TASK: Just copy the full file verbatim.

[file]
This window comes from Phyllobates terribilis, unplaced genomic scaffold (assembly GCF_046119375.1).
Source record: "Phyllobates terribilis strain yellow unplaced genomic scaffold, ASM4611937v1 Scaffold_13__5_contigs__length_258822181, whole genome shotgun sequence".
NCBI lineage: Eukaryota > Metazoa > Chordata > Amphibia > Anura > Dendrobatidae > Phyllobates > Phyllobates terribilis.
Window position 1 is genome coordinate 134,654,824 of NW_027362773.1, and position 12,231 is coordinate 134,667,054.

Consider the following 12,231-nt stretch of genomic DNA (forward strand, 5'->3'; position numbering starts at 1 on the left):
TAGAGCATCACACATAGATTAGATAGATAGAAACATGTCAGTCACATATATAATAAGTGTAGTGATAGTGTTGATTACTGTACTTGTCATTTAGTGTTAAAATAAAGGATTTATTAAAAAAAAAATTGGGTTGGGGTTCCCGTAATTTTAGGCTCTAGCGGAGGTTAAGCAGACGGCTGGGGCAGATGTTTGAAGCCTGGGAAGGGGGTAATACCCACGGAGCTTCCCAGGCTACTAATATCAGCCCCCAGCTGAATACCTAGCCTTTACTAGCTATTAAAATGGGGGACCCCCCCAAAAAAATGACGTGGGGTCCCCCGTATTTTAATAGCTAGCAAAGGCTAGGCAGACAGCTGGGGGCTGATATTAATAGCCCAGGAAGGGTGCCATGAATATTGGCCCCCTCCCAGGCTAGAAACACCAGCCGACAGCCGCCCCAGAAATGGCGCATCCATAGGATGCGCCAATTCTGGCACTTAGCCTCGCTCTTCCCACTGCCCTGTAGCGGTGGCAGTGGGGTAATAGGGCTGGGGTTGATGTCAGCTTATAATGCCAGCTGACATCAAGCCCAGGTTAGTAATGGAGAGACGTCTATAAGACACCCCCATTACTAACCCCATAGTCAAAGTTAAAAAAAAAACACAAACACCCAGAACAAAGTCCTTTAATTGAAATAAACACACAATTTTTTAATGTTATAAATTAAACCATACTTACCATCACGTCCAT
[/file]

This window comes from Phyllobates terribilis, unplaced genomic scaffold (assembly GCF_046119375.1).
Source record: "Phyllobates terribilis strain yellow unplaced genomic scaffold, ASM4611937v1 Scaffold_13__5_contigs__length_258822181, whole genome shotgun sequence".
NCBI lineage: Eukaryota > Metazoa > Chordata > Amphibia > Anura > Dendrobatidae > Phyllobates > Phyllobates terribilis.
Window position 1 is genome coordinate 134,654,824 of NW_027362773.1, and position 12,231 is coordinate 134,667,054.

Consider the following 12,231-nt stretch of genomic DNA (forward strand, 5'->3'; position numbering starts at 1 on the left):
TAGAGCATCACACATAGATTAGATAGATAGAAACATGTCAGTCACATATATAATAAGTGTAGTGATAGTGTTGATTACTGTACTTGTCATTTAGTGTTAAAATAAAGGATTTATTAAAAAAAAAATTGGGTTGGGGTTCCCGTAATTTTAGGCTCTAGCGGAGGTTAAGCAGACGGCTGGGGCAGATGTTTGAAGCCTGGGAAGGGGGTAATACCCACGGAGCTTCCCAGGCTACTAATATCAGCCCCCAGCTGAATACCTAGCCTTTACTAGCTATTAAAATGGGGGACCCCCCCAAAAAAATGACGTGGGGTCCCCCGTATTTTAATAGCTAGCAAAGGCTAGGCAGACAGCTGGGGGCTGATATTAATAGCCCAGGAAGGGTGCCATGAATATTGGCCCCCTCCCAGGCTAGAAACACCAGCCGACAGCCGCCCCAGAAATGGCGCATCCATAGGATGCGCCAATTCTGGCACTTAGCCTCGCTCTTCCCACTGCCCTGTAGCGGTGGCAGTGGGGTAATAGGGCTGGGGTTGATGTCAGCTTATAATGCCAGCTGACATCAAGCCCAGGTTAGTAATGGAGAGACGTCTATAAGACACCCCCATTACTAACCCCATAGTCAAAGTTAAAAAAAAAACACAAACACCCAGAACAAAGTCCTTTAATTGAAATAAACACACAATTTTTTAATGTTATAAATTAAACCATACTTACCATCACGTCCAT